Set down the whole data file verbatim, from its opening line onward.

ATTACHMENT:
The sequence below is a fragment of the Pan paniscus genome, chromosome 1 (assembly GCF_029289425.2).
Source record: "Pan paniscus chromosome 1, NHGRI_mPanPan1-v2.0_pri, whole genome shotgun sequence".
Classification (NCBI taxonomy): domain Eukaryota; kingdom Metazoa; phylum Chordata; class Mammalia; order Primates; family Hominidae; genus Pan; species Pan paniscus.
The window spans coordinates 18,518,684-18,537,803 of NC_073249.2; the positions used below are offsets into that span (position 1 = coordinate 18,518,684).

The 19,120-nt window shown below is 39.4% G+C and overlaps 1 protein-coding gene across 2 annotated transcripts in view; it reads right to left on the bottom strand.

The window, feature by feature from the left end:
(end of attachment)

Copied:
The sequence below is a fragment of the Pan paniscus genome, chromosome 1 (assembly GCF_029289425.2).
Source record: "Pan paniscus chromosome 1, NHGRI_mPanPan1-v2.0_pri, whole genome shotgun sequence".
Classification (NCBI taxonomy): domain Eukaryota; kingdom Metazoa; phylum Chordata; class Mammalia; order Primates; family Hominidae; genus Pan; species Pan paniscus.
The window spans coordinates 18,518,684-18,537,803 of NC_073249.2; the positions used below are offsets into that span (position 1 = coordinate 18,518,684).

The 19,120-nt window shown below is 39.4% G+C and overlaps 1 protein-coding gene across 2 annotated transcripts in view; it reads right to left on the bottom strand.

The window, feature by feature from the left end: